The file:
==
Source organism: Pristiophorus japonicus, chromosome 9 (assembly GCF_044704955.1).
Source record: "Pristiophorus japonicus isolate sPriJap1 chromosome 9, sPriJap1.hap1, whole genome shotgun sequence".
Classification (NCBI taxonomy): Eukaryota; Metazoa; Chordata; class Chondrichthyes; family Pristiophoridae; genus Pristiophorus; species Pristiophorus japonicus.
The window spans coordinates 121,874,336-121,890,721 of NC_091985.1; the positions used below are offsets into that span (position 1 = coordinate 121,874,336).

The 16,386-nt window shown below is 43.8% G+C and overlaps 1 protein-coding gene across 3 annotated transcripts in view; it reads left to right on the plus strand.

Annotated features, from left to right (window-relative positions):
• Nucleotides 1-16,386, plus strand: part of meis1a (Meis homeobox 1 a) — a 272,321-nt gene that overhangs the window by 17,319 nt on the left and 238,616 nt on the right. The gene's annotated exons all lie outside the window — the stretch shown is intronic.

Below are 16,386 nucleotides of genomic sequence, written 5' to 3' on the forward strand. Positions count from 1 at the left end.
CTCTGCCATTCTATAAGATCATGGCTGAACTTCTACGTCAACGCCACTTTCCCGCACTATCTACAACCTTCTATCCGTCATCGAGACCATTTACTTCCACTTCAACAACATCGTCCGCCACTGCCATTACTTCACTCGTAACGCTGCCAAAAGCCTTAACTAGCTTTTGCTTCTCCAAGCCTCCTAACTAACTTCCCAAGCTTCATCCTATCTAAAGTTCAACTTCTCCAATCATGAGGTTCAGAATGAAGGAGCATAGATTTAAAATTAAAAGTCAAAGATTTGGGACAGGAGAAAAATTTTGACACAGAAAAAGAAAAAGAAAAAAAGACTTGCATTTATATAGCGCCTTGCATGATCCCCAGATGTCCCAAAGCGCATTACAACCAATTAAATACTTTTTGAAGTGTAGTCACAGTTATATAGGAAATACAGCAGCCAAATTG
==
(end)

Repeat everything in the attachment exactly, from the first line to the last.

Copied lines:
Source organism: Pristiophorus japonicus, chromosome 9 (assembly GCF_044704955.1).
Source record: "Pristiophorus japonicus isolate sPriJap1 chromosome 9, sPriJap1.hap1, whole genome shotgun sequence".
Classification (NCBI taxonomy): Eukaryota; Metazoa; Chordata; class Chondrichthyes; family Pristiophoridae; genus Pristiophorus; species Pristiophorus japonicus.
The window spans coordinates 121,874,336-121,890,721 of NC_091985.1; the positions used below are offsets into that span (position 1 = coordinate 121,874,336).

The 16,386-nt window shown below is 43.8% G+C and overlaps 1 protein-coding gene across 3 annotated transcripts in view; it reads left to right on the plus strand.

Annotated features, from left to right (window-relative positions):
• Nucleotides 1-16,386, plus strand: part of meis1a (Meis homeobox 1 a) — a 272,321-nt gene that overhangs the window by 17,319 nt on the left and 238,616 nt on the right. The gene's annotated exons all lie outside the window — the stretch shown is intronic.

Below are 16,386 nucleotides of genomic sequence, written 5' to 3' on the forward strand. Positions count from 1 at the left end.
CTCTGCCATTCTATAAGATCATGGCTGAACTTCTACGTCAACGCCACTTTCCCGCACTATCTACAACCTTCTATCCGTCATCGAGACCATTTACTTCCACTTCAACAACATCGTCCGCCACTGCCATTACTTCACTCGTAACGCTGCCAAAAGCCTTAACTAGCTTTTGCTTCTCCAAGCCTCCTAACTAACTTCCCAAGCTTCATCCTATCTAAAGTTCAACTTCTCCAATCATGAGGTTCAGAATGAAGGAGCATAGATTTAAAATTAAAAGTCAAAGATTTGGGACAGGAGAAAAATTTTGACACAGAAAAAGAAAAAGAAAAAAAGACTTGCATTTATATAGCGCCTTGCATGATCCCCAGATGTCCCAAAGCGCATTACAACCAATTAAATACTTTTTGAAGTGTAGTCACAGTTATATAGGAAATACAGCAGCCAAATTG